The players’ meeting got under way on the eve of the start of the tournament. It was held at 9.30 pm. When I arrived at the hotel’s function room, I first bumped into IM Gokhale of India. IM Gokhale came with a couple, which he is staying with in Kuala Lumpur. A little later, the diminutive IM Atanu Lahiri also arrived. He came alone. And, thereafter came the Malaysians, the Chinese and everyone else. A number of issues were discussed and slight changes were also made to the schedule of the tournament, thus giving the players a little bit more rest in between rounds. Besides the usual protocol and procedures related to the Players’ Meeting, everyone was also shown the way to the tournament hall, which is especially important to the foreigners, who are first-timers here in Malaysia.

The battle began the next morning. A total of 111 players competed at the beginning of Round 1. As expected, not much surprises occurred in Round 1 as the top seeds began their quest by sailing past their opponents. However, minor hiccups befell GM to-be Yu Shaoteng, who was held to a draw by Vietnamese Nguyen Viet Chung, as well as IM Nelson Mariano, who drew against FM Johan Iskandar of Malaysia.

Round 2 provided much cheer for the Malaysian camp as our player, the very promising FM Lim Yee Weng, drew his game against the Vietnamese GM Nguyen Anh Dung. Other highlights are:

GM Ian Rogers – Le Quang Liem 1-0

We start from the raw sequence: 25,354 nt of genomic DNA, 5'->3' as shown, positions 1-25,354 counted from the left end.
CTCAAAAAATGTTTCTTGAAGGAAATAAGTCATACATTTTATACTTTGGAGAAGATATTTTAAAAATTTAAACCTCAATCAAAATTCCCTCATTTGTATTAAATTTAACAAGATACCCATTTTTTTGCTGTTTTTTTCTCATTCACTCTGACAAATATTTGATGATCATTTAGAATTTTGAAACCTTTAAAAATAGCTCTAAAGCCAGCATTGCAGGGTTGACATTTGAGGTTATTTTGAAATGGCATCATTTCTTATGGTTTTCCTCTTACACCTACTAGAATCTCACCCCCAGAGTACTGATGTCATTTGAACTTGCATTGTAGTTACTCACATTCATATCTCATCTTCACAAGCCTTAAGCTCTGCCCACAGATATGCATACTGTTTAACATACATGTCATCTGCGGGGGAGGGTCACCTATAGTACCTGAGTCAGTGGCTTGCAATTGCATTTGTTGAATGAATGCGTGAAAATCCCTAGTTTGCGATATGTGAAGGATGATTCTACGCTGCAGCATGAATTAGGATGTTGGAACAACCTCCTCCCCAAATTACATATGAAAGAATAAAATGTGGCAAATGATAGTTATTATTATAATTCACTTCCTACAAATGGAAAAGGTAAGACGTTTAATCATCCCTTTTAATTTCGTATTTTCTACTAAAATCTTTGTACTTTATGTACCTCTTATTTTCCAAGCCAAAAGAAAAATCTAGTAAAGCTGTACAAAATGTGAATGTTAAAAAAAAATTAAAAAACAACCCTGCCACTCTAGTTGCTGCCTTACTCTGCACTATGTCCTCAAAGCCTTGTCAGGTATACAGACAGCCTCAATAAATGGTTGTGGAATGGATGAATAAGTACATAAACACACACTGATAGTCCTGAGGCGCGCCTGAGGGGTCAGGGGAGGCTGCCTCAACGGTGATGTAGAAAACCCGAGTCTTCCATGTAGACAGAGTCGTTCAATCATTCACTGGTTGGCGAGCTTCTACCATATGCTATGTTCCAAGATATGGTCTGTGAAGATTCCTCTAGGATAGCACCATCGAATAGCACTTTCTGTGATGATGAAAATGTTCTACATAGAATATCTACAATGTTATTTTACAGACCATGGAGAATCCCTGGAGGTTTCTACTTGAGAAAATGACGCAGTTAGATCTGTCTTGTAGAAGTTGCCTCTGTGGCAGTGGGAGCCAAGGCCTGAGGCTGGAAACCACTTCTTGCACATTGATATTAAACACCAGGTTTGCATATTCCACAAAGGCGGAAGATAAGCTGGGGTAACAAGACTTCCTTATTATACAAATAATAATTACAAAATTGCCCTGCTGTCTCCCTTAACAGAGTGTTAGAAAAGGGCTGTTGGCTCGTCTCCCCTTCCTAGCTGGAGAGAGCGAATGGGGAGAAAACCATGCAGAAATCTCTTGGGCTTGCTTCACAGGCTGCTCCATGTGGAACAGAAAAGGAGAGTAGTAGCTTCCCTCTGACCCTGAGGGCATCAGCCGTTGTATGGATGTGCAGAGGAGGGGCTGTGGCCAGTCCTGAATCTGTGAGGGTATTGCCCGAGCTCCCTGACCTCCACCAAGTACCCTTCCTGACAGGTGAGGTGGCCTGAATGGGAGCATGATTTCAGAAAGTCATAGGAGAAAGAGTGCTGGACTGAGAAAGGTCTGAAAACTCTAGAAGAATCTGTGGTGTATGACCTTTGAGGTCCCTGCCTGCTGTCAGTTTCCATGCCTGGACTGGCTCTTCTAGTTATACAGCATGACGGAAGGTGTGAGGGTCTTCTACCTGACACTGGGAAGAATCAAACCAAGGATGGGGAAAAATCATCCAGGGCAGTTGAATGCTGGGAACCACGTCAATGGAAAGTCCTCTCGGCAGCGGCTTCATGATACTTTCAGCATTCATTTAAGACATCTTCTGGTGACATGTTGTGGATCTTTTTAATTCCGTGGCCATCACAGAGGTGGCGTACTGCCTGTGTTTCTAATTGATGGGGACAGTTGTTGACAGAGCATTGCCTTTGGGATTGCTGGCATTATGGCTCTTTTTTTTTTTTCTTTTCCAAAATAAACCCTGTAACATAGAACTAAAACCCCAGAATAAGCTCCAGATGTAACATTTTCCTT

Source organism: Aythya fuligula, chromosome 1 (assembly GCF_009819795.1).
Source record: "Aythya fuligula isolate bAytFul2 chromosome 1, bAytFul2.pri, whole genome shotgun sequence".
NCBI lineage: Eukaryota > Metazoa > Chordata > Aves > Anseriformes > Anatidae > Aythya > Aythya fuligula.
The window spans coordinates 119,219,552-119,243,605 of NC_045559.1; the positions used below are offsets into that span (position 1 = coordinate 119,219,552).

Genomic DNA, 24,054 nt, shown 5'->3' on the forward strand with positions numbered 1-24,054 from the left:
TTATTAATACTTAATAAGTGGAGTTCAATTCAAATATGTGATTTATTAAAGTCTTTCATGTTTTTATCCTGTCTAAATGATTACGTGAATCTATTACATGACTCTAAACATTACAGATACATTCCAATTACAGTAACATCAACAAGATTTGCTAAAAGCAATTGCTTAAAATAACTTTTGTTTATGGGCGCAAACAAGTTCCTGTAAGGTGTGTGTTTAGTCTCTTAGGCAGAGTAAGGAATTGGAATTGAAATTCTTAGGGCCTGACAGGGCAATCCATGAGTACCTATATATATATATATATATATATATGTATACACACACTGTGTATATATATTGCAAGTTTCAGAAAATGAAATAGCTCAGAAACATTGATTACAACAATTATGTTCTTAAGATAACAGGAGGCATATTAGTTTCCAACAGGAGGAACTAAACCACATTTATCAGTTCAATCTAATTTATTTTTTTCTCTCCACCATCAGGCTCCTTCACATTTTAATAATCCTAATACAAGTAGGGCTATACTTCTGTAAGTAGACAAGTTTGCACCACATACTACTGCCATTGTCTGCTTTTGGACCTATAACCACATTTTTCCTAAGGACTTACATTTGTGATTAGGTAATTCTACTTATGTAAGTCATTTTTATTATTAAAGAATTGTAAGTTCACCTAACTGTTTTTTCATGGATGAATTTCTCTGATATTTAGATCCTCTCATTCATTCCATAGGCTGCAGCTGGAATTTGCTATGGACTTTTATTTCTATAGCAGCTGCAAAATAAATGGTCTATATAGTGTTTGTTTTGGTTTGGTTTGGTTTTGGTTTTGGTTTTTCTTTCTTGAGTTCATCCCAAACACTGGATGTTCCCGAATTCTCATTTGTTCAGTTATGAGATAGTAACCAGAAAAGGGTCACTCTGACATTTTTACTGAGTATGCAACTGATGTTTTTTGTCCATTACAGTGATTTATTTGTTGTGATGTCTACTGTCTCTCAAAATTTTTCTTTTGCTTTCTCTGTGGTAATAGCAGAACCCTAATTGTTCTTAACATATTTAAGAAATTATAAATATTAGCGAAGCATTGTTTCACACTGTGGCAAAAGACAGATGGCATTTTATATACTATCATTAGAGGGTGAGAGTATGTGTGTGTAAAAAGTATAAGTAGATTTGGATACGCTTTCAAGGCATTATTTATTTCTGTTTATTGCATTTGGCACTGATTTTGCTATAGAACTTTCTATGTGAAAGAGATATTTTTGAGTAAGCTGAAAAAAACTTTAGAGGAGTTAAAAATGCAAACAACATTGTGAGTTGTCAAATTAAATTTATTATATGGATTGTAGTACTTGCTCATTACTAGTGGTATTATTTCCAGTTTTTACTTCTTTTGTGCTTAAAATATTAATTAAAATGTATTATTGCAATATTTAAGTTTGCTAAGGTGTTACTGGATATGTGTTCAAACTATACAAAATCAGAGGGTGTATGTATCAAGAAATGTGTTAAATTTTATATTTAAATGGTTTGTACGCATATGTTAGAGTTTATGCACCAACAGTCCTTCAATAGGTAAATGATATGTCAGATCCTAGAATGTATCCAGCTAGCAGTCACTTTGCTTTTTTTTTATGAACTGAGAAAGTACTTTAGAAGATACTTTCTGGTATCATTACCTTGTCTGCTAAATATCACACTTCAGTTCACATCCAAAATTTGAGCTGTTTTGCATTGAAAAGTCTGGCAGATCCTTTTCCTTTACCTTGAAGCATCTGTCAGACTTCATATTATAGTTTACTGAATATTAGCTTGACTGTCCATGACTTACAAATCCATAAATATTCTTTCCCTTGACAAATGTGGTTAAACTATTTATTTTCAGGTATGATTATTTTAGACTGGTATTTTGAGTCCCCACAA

IM Jimmy Liew – GM Dao Thien Hai 0-1
GM Ni Hua – FM Nicholas Chan 1-0

If rounds 1 and 2 only provided minor hiccups to the GM entourage in the competition, Round 3 certainly is about a sensational upset by a WGM from China over her most established GM counterpart from Vietnam. GM Dao Thien Hai fell for a nice combination cooked up by the very talented WGM Xu Yuanyuan of China. This game is featured below. On board six, WGM Wang Yu held the gigantic GM Alexei Barsov to a draw with Black.


China's whiz kid, GM Ni Hua


Title hopeful and top seed, GM Ian Rogers

In Round 4, the battle of the heavyweights began with GM Ian Rogers taking on GM Rogelio Antonio, while GM Ni Hua took on WGM Xu Yuhua. Ian drew his game against Rogelio, while Ni Hua won against Xu to take the lead in the tournament.


GM Rogelio Antonio of the Philippines is certainly the best dressed player in the whole tournament

Three games have been selected below after the first 4 rounds of play that includes WGM Xu Yuanyuan’s sensational win over GM Dao Thien Hai. Observers who saw the game said that GM Dao was certainly caught in shock and surprise at the end of the game. Besides that, the other two games include one by tournament hopeful GM Antonio Rogelio as well as Malaysia’s best bet IM Mas Hafizulhelmi.

Dao Thien Hai - Xu,Y [D18]
Table 02 (3), 22.08.2004
1.d4 d5 2.c4 c6 3.Nf3 Nf6 4.Nc3 dxc4 5.a4 Bf5 6.e3 e6 7.Bxc4 Bb4 8.0-0 Nbd7 9.Qe2 Bg6 10.Rd1 0-0 11.Ne5 Nxe5 12.dxe5 Nd7 13.e4 Qc7 14.f4 Nc5 15.g4 Bxc3 16.bxc3 Nxe4 17.Qf3 Rfd8 18.Rxd8+ Rxd8 19.f5 exf5 20.gxf5 Qxe5 21.fxg6 Qc5+ 22.Be3 Qxc4 23.gxf7+ Kf8 24.Rb1 Rd6 25.Rb4 Rg6+ 26.Kh1 Nf2+ 0-1.


Sharp and charming: Chinese beauty WGM Xu Yuhua

Antonio Rogelio - Dede Lioe [B22]
Table 04 (3), 22.08.2004
1.e4 c5 2.c3 d6 3.d4 Nf6 4.Bd3 g6 5.e5 dxe5 6.dxe5 Ng4 7.Bb5+ Nc6 8.Qxd8+ Kxd8 9.Bxc6 bxc6 10.f4 f6 11.h3 Nh6 12.Be3 fxe5 13.fxe5 Nf7 14.Nf3 Bg7 15.Nbd2 Nxe5 16.Nxe5 Bxe5 17.0-0-0 Kc7 18.Nc4 Bd6 19.Nxd6 exd6 20.Bf4 Kb6 21.Rhe1 a5 22.Bxd6 c4 23.Re7 Bf5 24.Bc7+ Ka6 25.Rde1 Kb5 26.g4 Bd3 27.R1e5+ c5 28.R7e6 Ra6 29.a4+ 1-0.

Mas Hafizulhelmi - Siti,Z [C26]